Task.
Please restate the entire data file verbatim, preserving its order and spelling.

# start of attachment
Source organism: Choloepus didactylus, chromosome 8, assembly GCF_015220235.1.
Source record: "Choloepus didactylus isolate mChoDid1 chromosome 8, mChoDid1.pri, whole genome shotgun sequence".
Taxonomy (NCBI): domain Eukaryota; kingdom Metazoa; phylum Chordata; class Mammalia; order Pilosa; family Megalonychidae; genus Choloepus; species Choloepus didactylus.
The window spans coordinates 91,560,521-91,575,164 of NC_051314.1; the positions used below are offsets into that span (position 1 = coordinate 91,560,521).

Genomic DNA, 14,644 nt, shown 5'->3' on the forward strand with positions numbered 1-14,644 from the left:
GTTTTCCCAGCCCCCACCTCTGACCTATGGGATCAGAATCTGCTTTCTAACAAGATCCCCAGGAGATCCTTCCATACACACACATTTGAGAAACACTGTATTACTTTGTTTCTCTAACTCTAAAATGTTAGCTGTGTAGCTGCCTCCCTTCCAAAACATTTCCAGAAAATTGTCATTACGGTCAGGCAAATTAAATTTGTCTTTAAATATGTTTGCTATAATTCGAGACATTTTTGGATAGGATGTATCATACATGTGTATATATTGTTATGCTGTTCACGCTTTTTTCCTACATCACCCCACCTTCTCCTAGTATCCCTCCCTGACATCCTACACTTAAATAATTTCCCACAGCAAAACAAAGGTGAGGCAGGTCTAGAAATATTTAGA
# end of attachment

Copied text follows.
Source organism: Choloepus didactylus, chromosome 8, assembly GCF_015220235.1.
Source record: "Choloepus didactylus isolate mChoDid1 chromosome 8, mChoDid1.pri, whole genome shotgun sequence".
Taxonomy (NCBI): domain Eukaryota; kingdom Metazoa; phylum Chordata; class Mammalia; order Pilosa; family Megalonychidae; genus Choloepus; species Choloepus didactylus.
The window spans coordinates 91,560,521-91,575,164 of NC_051314.1; the positions used below are offsets into that span (position 1 = coordinate 91,560,521).

Genomic DNA, 14,644 nt, shown 5'->3' on the forward strand with positions numbered 1-14,644 from the left:
GTTTTCCCAGCCCCCACCTCTGACCTATGGGATCAGAATCTGCTTTCTAACAAGATCCCCAGGAGATCCTTCCATACACACACATTTGAGAAACACTGTATTACTTTGTTTCTCTAACTCTAAAATGTTAGCTGTGTAGCTGCCTCCCTTCCAAAACATTTCCAGAAAATTGTCATTACGGTCAGGCAAATTAAATTTGTCTTTAAATATGTTTGCTATAATTCGAGACATTTTTGGATAGGATGTATCATACATGTGTATATATTGTTATGCTGTTCACGCTTTTTTCCTACATCACCCCACCTTCTCCTAGTATCCCTCCCTGACATCCTACACTTAAATAATTTCCCACAGCAAAACAAAGGTGAGGCAGGTCTAGAAATATTTAGA